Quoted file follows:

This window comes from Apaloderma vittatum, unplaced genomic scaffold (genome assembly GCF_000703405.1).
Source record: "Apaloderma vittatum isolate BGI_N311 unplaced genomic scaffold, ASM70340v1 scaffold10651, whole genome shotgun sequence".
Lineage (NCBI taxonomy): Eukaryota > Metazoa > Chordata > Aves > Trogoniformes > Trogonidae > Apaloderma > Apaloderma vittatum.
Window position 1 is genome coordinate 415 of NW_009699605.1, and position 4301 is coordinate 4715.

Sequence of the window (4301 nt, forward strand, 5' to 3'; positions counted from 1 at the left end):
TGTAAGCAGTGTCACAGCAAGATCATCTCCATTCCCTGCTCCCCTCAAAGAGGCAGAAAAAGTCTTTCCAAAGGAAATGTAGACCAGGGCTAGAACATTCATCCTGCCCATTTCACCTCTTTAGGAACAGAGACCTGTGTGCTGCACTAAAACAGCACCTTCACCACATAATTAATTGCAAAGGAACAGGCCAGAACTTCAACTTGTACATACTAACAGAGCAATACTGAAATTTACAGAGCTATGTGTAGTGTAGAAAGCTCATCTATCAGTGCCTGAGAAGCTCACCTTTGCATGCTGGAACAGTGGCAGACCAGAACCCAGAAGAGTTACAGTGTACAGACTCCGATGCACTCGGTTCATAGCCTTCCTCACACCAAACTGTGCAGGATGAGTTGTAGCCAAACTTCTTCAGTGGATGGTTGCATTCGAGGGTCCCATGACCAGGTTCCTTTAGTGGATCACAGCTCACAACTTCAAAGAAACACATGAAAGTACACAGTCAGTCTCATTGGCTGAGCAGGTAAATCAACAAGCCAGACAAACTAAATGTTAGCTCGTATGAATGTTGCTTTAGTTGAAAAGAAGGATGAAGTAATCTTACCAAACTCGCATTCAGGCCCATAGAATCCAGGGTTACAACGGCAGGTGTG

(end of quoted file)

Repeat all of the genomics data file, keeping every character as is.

This window comes from Apaloderma vittatum, unplaced genomic scaffold (genome assembly GCF_000703405.1).
Source record: "Apaloderma vittatum isolate BGI_N311 unplaced genomic scaffold, ASM70340v1 scaffold10651, whole genome shotgun sequence".
Lineage (NCBI taxonomy): Eukaryota > Metazoa > Chordata > Aves > Trogoniformes > Trogonidae > Apaloderma > Apaloderma vittatum.
Window position 1 is genome coordinate 415 of NW_009699605.1, and position 4301 is coordinate 4715.

Sequence of the window (4301 nt, forward strand, 5' to 3'; positions counted from 1 at the left end):
TGTAAGCAGTGTCACAGCAAGATCATCTCCATTCCCTGCTCCCCTCAAAGAGGCAGAAAAAGTCTTTCCAAAGGAAATGTAGACCAGGGCTAGAACATTCATCCTGCCCATTTCACCTCTTTAGGAACAGAGACCTGTGTGCTGCACTAAAACAGCACCTTCACCACATAATTAATTGCAAAGGAACAGGCCAGAACTTCAACTTGTACATACTAACAGAGCAATACTGAAATTTACAGAGCTATGTGTAGTGTAGAAAGCTCATCTATCAGTGCCTGAGAAGCTCACCTTTGCATGCTGGAACAGTGGCAGACCAGAACCCAGAAGAGTTACAGTGTACAGACTCCGATGCACTCGGTTCATAGCCTTCCTCACACCAAACTGTGCAGGATGAGTTGTAGCCAAACTTCTTCAGTGGATGGTTGCATTCGAGGGTCCCATGACCAGGTTCCTTTAGTGGATCACAGCTCACAACTTCAAAGAAACACATGAAAGTACACAGTCAGTCTCATTGGCTGAGCAGGTAAATCAACAAGCCAGACAAACTAAATGTTAGCTCGTATGAATGTTGCTTTAGTTGAAAAGAAGGATGAAGTAATCTTACCAAACTCGCATTCAGGCCCATAGAATCCAGGGTTACAACGGCAGGTGTG